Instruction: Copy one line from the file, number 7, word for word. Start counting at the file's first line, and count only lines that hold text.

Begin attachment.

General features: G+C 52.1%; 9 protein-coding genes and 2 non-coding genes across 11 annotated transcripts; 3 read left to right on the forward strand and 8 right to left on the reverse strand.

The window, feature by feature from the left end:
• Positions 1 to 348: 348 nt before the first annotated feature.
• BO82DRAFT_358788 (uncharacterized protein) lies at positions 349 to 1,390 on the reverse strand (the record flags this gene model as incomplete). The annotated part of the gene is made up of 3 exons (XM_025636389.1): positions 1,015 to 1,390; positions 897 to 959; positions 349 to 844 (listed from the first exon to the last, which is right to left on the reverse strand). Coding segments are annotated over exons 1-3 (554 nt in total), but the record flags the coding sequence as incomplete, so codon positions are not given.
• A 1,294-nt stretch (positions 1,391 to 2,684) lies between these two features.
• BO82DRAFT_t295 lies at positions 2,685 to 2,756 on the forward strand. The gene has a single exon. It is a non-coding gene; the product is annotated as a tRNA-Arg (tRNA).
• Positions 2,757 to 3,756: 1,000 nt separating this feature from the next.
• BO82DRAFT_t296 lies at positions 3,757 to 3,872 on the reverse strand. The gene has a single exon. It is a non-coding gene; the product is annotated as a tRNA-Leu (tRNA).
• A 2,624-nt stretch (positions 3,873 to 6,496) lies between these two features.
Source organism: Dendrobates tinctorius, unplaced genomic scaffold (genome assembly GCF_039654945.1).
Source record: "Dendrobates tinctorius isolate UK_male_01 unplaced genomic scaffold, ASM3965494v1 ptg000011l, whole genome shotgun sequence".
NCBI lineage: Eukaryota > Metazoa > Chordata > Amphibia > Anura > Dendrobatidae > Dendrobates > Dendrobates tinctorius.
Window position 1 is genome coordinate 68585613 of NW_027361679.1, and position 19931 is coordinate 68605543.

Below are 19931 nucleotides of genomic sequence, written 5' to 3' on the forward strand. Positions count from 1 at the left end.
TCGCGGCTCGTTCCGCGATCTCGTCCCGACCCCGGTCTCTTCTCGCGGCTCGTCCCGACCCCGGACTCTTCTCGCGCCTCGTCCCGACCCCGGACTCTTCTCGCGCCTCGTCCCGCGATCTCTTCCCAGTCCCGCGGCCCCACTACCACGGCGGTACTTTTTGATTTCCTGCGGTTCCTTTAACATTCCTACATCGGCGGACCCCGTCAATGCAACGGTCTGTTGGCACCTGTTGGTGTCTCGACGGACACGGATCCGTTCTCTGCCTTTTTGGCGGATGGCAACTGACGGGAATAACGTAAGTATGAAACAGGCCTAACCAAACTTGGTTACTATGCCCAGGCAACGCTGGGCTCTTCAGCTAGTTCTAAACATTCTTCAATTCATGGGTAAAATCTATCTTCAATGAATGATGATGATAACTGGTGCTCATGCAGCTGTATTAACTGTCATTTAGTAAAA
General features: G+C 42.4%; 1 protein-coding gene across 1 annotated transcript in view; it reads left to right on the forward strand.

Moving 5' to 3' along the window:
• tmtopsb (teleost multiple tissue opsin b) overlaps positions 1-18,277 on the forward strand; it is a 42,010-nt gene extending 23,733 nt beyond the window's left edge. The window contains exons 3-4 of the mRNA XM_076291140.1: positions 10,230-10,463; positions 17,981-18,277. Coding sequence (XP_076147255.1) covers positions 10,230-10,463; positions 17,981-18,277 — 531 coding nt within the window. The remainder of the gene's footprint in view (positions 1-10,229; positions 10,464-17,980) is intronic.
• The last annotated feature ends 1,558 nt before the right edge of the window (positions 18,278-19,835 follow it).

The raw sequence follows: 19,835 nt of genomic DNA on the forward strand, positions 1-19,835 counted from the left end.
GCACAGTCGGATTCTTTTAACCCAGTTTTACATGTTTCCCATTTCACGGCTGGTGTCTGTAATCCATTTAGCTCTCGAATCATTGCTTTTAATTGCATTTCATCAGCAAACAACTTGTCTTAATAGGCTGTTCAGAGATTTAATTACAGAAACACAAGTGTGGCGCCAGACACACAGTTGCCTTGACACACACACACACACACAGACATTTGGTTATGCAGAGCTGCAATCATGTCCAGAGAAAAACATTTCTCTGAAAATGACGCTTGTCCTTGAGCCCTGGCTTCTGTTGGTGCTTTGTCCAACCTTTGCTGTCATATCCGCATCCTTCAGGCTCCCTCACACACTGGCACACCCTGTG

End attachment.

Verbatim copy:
• Positions 2,757 to 3,756: 1,000 nt separating this feature from the next.